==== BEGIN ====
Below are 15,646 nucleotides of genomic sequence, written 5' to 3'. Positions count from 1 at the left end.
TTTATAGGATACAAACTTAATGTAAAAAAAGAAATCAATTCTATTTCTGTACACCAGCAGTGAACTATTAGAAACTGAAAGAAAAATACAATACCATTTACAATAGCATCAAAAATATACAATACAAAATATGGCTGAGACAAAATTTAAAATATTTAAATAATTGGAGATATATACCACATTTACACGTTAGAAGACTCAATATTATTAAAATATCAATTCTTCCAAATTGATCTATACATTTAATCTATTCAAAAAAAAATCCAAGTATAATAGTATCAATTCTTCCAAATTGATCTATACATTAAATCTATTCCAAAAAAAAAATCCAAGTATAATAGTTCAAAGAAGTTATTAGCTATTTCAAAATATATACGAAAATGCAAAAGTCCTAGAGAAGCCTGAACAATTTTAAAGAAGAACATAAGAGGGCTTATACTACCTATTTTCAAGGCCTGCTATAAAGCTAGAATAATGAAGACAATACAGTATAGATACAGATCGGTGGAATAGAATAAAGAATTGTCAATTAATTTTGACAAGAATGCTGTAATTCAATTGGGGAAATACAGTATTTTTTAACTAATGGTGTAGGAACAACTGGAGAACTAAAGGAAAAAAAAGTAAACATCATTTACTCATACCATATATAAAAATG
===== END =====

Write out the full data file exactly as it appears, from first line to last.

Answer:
Below are 15,646 nucleotides of genomic sequence, written 5' to 3'. Positions count from 1 at the left end.
TTTATAGGATACAAACTTAATGTAAAAAAAGAAATCAATTCTATTTCTGTACACCAGCAGTGAACTATTAGAAACTGAAAGAAAAATACAATACCATTTACAATAGCATCAAAAATATACAATACAAAATATGGCTGAGACAAAATTTAAAATATTTAAATAATTGGAGATATATACCACATTTACACGTTAGAAGACTCAATATTATTAAAATATCAATTCTTCCAAATTGATCTATACATTTAATCTATTCAAAAAAAAATCCAAGTATAATAGTATCAATTCTTCCAAATTGATCTATACATTAAATCTATTCCAAAAAAAAAATCCAAGTATAATAGTTCAAAGAAGTTATTAGCTATTTCAAAATATATACGAAAATGCAAAAGTCCTAGAGAAGCCTGAACAATTTTAAAGAAGAACATAAGAGGGCTTATACTACCTATTTTCAAGGCCTGCTATAAAGCTAGAATAATGAAGACAATACAGTATAGATACAGATCGGTGGAATAGAATAAAGAATTGTCAATTAATTTTGACAAGAATGCTGTAATTCAATTGGGGAAATACAGTATTTTTTAACTAATGGTGTAGGAACAACTGGAGAACTAAAGGAAAAAAAAGTAAACATCATTTACTCATACCATATATAAAAATG